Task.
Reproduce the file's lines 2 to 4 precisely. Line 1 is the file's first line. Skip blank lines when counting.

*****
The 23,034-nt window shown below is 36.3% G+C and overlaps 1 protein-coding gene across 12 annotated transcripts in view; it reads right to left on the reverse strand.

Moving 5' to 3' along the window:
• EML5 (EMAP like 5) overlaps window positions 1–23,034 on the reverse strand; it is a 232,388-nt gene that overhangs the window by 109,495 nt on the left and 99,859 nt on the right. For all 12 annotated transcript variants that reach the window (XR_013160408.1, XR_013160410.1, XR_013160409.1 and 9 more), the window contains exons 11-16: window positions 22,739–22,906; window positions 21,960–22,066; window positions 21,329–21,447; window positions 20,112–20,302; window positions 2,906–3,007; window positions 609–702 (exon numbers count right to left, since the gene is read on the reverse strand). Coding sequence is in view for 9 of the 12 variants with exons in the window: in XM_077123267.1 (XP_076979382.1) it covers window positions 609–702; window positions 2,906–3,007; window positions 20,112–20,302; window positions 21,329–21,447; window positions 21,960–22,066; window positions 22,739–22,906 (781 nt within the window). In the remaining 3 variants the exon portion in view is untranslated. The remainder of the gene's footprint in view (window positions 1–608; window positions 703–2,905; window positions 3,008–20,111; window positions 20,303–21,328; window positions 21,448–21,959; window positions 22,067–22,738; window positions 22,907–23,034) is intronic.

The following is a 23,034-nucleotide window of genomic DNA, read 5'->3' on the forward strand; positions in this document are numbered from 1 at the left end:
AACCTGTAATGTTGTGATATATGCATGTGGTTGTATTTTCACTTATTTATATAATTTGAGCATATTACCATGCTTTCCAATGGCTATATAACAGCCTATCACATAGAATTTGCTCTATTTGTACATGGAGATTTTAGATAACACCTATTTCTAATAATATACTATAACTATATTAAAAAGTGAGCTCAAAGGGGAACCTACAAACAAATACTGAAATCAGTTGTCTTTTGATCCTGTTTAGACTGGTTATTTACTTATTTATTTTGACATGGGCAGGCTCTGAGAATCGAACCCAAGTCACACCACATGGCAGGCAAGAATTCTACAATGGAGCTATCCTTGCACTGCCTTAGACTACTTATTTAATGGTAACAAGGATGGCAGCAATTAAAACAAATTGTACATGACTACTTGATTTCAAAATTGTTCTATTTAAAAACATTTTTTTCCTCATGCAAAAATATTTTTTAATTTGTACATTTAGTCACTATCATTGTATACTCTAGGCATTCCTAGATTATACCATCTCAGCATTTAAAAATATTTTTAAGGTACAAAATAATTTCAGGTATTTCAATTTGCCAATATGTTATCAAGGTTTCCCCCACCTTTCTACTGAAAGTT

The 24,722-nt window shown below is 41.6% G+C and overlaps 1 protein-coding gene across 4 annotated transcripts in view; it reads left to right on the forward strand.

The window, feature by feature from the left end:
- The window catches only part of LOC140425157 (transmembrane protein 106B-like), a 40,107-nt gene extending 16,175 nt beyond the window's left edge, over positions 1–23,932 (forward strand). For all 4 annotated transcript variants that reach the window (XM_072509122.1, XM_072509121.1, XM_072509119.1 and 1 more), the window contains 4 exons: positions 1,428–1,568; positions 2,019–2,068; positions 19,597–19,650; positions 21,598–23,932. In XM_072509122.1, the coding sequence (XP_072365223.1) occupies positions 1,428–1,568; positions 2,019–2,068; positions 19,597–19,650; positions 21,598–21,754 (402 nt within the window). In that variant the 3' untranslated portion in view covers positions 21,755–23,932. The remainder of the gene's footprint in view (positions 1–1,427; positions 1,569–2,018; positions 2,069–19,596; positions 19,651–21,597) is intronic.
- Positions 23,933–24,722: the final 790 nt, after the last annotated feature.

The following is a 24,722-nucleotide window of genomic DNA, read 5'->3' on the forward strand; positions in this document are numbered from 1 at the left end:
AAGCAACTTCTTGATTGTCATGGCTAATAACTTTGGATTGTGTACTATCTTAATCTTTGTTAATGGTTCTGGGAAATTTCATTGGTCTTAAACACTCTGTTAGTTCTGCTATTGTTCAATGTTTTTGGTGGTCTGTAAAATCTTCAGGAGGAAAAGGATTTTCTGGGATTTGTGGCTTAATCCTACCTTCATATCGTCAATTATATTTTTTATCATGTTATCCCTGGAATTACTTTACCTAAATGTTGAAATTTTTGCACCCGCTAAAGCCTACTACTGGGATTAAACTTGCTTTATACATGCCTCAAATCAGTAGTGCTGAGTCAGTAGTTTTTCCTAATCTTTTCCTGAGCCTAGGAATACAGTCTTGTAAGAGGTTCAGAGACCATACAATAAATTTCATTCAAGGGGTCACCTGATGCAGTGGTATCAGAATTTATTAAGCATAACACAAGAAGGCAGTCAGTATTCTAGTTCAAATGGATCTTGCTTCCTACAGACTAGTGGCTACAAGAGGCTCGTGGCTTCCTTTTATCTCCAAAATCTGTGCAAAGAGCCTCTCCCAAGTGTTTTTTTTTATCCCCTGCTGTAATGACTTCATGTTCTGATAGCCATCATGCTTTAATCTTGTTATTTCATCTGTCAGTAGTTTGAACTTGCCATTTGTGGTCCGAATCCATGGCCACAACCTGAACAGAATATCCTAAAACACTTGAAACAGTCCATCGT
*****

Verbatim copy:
Moving 5' to 3' along the window:
• EML5 (EMAP like 5) overlaps window positions 1–23,034 on the reverse strand; it is a 232,388-nt gene that overhangs the window by 109,495 nt on the left and 99,859 nt on the right. For all 12 annotated transcript variants that reach the window (XR_013160408.1, XR_013160410.1, XR_013160409.1 and 9 more), the window contains exons 11-16: window positions 22,739–22,906; window positions 21,960–22,066; window positions 21,329–21,447; window positions 20,112–20,302; window positions 2,906–3,007; window positions 609–702 (exon numbers count right to left, since the gene is read on the reverse strand). Coding sequence is in view for 9 of the 12 variants with exons in the window: in XM_077123267.1 (XP_076979382.1) it covers window positions 609–702; window positions 2,906–3,007; window positions 20,112–20,302; window positions 21,329–21,447; window positions 21,960–22,066; window positions 22,739–22,906 (781 nt within the window). In the remaining 3 variants the exon portion in view is untranslated. The remainder of the gene's footprint in view (window positions 1–608; window positions 703–2,905; window positions 3,008–20,111; window positions 20,303–21,328; window positions 21,448–21,959; window positions 22,067–22,738; window positions 22,907–23,034) is intronic.

The following is a 23,034-nucleotide window of genomic DNA, read 5'->3' on the forward strand; positions in this document are numbered from 1 at the left end: